Carbonate Canyon, Little Navajo Falls, 50 Foot Falls and the Way Out
Wednesday: Since we would be hiking out of the canyon tomorrow, today would be a rest day – but we would still be hiking! We started by heading back to Havasu Falls, to see it in the morning light. Havasu Falls is one of the most famous and most visited of the various falls along Havasu Creek. It is a 90-100 foot fall. The configuration of the falls are ever-changing due to the high mineral concentration in the water that creates the travertine, and due to the large floods that -wash through the area. It is about 1.5 miles down stream from Supai, the capital of the Havasupai Indian Reservation. Supai is the only place in the United States where mail is still carried out by mules. Supai is also the most remote community in the lower 48 states (according to the US Dept of Agriculture).
The Havasupai people are an American Indian tribe who have lived in the Grand Canyon for at least the past 800 years. Havasu means “blue-green water” and pai “people”. During the westward expansion and later the development of the National Parks, the Havasupai lost much of their tribal land. In the 1970s, the petitioned the US Judicial System and were able to regain some of it. Today, tourism along Havasu Creek is the main work for many of the tribal members.
We crossed the creek at the base of the falls and headed up Carbonate Canyon. This canyon has one of the largest mines in the area where rails and timbers can still be found descending 3 levels. Due to the instability of the mine, it is current roped off and tourists are not allowed to enter. Lead was last mined here during WWII. The veins of lead follow the veins of quartz, and yellow ochre can be found here as well. We were able to see the entrance of the mine and found one of the ventilation shafts that still exist. Throughout the canyon we found many types of rock – coral, lead, quarts, chert (jasper), etc, as well as many fossils. We even found a huge bee hive snuggled into a rock crevasse on the side of the canyon walls. Plant life abounded with cottonwood trees, cacti, mesquite, cats claw acacia, bear grass and western red-buds (other wise known as the Judas Tree). Canyon wrens sang to us along our way, we even found a few butterflies and grasshoppers, a tarantula wasp, and the footprints of Arizona Ringtail Cats. As the canyon neared its end, it became narrower and rockier. We came to a point where we could walk no further without climbing the cliff walls. While most of the group stopped, Dakshina and I went just a little bit further, scaling a portion of the wall to see just around the next corner. We backtracked along the canyon, coming back to Havasu Falls just in time for lunch.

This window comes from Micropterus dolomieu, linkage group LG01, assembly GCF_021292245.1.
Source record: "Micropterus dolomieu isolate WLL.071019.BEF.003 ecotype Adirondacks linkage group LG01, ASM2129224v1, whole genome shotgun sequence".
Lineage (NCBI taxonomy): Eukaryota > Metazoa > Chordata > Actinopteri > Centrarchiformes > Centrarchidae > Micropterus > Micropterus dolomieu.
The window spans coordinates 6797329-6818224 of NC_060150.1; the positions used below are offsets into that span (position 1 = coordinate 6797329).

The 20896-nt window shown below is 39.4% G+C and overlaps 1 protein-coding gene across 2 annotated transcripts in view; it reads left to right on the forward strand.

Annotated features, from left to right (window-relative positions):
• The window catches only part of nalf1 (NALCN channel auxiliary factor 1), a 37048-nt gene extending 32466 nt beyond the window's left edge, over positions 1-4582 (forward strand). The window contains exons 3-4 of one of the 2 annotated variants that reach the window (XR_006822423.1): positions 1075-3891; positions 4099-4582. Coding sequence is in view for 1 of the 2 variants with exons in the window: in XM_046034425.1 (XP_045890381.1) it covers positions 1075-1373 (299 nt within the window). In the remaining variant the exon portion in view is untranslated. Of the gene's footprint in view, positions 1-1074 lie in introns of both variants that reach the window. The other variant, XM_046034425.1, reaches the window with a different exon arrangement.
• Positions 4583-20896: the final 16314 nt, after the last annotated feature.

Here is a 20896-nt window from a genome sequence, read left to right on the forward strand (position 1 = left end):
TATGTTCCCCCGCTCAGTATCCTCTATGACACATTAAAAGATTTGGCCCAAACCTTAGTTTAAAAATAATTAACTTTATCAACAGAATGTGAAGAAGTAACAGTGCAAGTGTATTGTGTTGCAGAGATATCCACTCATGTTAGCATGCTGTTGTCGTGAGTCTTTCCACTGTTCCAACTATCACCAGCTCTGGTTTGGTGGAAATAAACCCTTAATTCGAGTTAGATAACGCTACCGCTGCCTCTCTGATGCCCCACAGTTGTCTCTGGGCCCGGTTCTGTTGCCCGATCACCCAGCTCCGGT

After lunch, sitting by the falls, we continued upstream toward Supai to visit Little Navajo Falls and 50 Foot falls. This was an area, prior to 2008 flooding, only had one set of falls – Navajo Falls. When the flooding came through, the original Navajo Falls (named after an old Supai chief, were completely bypassed and left dry. The Havasu Creek was rerouted and created 2 new falls: 50 foot falls (also known as Upper Navajo Falls) and Little Navajo Falls (also know as Lower Navajo Falls or Rock Falls). When we arrived at Little Navajo Falls, there were several people swimming at the bottom and 2 adventurous souls were jumping off the falls into the pool at the bottom.